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Pakistani School At Center Of Taliban Massacre Reopens

A Pakistani soldier stands guard on a street as children walk to school in Peshawar on Monday.

Amid heavy security on Monday, children returned to the Pakistani school where Taliban militants killed nearly 150 of their classmates and teachers last month.

Al-Jazeera reports that the mood was sombre and children were dropped off in military trucks. The network adds:

" 'I think it is a good thing that the school is reopening,' Tariq Aziz, 30, whose younger brother, Asad, was killed in the attack, told Al Jazeera. 'Already time has been wasted, and the students' studies are suffering.'

" 'Even if we are not safe, what can we do? We have to send our children to school. For the sake of their education.' "

The Associated Press spoke to parents:

"For Peshawar parents like Abid Ali Shah, Monday morning was especially painful as he struggled to get his sons ready for school, something his wife used to do. She was a teacher at the school and was killed in the violence. Both of his sons attended the school. The youngest was shot in the head but survived after the militants thought he was dead.

" 'A hollowness in my life is getting greater. I am missing my wife,' Shah said. He said he had wanted to shift his children to a different school or city but decided not to because they still have to take exams this spring: 'Everything is ruined here, everything.' "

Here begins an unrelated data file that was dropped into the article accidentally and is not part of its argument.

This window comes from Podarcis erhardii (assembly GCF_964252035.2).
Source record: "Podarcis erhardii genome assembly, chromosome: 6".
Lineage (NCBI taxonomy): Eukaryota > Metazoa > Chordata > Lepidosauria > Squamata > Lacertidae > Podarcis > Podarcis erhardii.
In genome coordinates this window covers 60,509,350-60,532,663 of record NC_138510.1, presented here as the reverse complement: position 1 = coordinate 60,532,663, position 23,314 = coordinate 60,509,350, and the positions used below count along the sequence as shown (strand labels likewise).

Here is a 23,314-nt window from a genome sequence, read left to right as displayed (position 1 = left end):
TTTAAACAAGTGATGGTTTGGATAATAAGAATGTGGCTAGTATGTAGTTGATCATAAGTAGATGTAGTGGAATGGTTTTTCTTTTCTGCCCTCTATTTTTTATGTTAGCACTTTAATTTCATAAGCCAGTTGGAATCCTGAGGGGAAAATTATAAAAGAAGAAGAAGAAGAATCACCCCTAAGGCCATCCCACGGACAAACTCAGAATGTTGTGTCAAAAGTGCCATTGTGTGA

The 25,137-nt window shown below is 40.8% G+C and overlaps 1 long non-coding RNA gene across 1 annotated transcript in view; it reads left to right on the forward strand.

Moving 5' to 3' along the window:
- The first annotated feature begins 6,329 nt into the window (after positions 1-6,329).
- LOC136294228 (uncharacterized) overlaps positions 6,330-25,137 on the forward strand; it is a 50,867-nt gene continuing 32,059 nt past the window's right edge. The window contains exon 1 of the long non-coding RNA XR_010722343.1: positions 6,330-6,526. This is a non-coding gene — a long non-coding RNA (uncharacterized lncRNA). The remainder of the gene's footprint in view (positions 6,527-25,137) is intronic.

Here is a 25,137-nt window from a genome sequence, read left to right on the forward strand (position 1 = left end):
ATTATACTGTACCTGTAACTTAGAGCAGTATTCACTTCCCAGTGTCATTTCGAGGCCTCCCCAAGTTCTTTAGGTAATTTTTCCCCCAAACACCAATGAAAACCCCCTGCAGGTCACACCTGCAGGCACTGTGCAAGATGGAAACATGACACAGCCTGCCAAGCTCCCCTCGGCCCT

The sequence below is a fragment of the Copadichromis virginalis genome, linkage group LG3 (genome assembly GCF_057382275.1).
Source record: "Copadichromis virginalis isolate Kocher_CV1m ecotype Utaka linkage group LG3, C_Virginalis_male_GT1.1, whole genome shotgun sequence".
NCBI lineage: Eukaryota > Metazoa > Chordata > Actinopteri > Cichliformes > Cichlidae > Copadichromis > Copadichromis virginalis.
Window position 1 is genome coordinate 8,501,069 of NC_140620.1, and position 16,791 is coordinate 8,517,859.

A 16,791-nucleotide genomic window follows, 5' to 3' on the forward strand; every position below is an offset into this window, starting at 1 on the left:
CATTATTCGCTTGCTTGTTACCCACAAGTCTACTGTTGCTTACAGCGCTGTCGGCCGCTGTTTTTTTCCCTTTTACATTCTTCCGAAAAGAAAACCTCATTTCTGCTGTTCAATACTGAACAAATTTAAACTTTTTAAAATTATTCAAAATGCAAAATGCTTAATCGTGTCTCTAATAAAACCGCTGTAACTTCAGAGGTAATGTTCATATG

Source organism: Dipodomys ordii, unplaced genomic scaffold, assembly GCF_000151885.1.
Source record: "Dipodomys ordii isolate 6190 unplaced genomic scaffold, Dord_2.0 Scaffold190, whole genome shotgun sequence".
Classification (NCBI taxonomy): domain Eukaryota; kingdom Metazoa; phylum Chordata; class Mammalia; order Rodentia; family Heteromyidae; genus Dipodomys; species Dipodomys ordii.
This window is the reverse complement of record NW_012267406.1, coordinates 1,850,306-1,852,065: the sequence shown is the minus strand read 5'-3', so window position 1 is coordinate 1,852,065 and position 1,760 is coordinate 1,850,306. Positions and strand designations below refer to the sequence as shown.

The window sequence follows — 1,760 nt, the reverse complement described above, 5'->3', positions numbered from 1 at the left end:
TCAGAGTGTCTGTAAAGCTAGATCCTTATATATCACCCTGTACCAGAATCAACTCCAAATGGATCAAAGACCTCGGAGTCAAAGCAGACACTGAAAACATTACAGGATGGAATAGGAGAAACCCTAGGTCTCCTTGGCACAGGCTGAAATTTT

As we reported, the attack was horrific. Six gunmen moved systematically through the Army Public School and Degree College in Peshawar. Witnesses said they first opened fire at an auditorium where children were testing and then moved from classroom to classroom killing whoever was in their way.

CNN spoke to Shahrukh Hussain, a 15-year-old survivor who still has a bullet lodged in his back. He told the network he was "excited to go back to school."

CNN adds:

"His proud mother supported his eagerness to return.

" 'He's very brave, my son,' she said. 'The Taliban is spreading fear and terrorism but we are not afraid. My children are not afraid.' "

Copyright 2015 NPR. To see more, visit http://www.npr.org/.

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